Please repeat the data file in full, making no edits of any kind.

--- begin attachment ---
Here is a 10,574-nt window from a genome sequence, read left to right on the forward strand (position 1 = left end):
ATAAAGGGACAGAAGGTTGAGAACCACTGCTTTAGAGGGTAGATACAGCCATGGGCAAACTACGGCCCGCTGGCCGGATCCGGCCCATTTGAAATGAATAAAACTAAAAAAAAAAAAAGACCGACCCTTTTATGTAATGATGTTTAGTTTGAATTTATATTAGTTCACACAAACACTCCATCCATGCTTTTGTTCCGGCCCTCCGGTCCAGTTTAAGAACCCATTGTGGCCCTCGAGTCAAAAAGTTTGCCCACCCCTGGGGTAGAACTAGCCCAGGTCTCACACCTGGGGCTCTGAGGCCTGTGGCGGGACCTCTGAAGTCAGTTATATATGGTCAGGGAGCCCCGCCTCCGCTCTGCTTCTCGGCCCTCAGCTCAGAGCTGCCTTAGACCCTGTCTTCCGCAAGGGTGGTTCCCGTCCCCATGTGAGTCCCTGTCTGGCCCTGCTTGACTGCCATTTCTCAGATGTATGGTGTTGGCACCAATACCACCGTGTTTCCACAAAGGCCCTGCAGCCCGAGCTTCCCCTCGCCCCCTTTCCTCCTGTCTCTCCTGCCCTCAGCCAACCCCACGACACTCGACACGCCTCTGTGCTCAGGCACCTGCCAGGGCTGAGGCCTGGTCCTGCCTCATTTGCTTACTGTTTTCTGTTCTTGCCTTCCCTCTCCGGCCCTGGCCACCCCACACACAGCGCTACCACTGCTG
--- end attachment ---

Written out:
Here is a 10,574-nt window from a genome sequence, read left to right on the forward strand (position 1 = left end):
ATAAAGGGACAGAAGGTTGAGAACCACTGCTTTAGAGGGTAGATACAGCCATGGGCAAACTACGGCCCGCTGGCCGGATCCGGCCCATTTGAAATGAATAAAACTAAAAAAAAAAAAAGACCGACCCTTTTATGTAATGATGTTTAGTTTGAATTTATATTAGTTCACACAAACACTCCATCCATGCTTTTGTTCCGGCCCTCCGGTCCAGTTTAAGAACCCATTGTGGCCCTCGAGTCAAAAAGTTTGCCCACCCCTGGGGTAGAACTAGCCCAGGTCTCACACCTGGGGCTCTGAGGCCTGTGGCGGGACCTCTGAAGTCAGTTATATATGGTCAGGGAGCCCCGCCTCCGCTCTGCTTCTCGGCCCTCAGCTCAGAGCTGCCTTAGACCCTGTCTTCCGCAAGGGTGGTTCCCGTCCCCATGTGAGTCCCTGTCTGGCCCTGCTTGACTGCCATTTCTCAGATGTATGGTGTTGGCACCAATACCACCGTGTTTCCACAAAGGCCCTGCAGCCCGAGCTTCCCCTCGCCCCCTTTCCTCCTGTCTCTCCTGCCCTCAGCCAACCCCACGACACTCGACACGCCTCTGTGCTCAGGCACCTGCCAGGGCTGAGGCCTGGTCCTGCCTCATTTGCTTACTGTTTTCTGTTCTTGCCTTCCCTCTCCGGCCCTGGCCACCCCACACACAGCGCTACCACTGCTG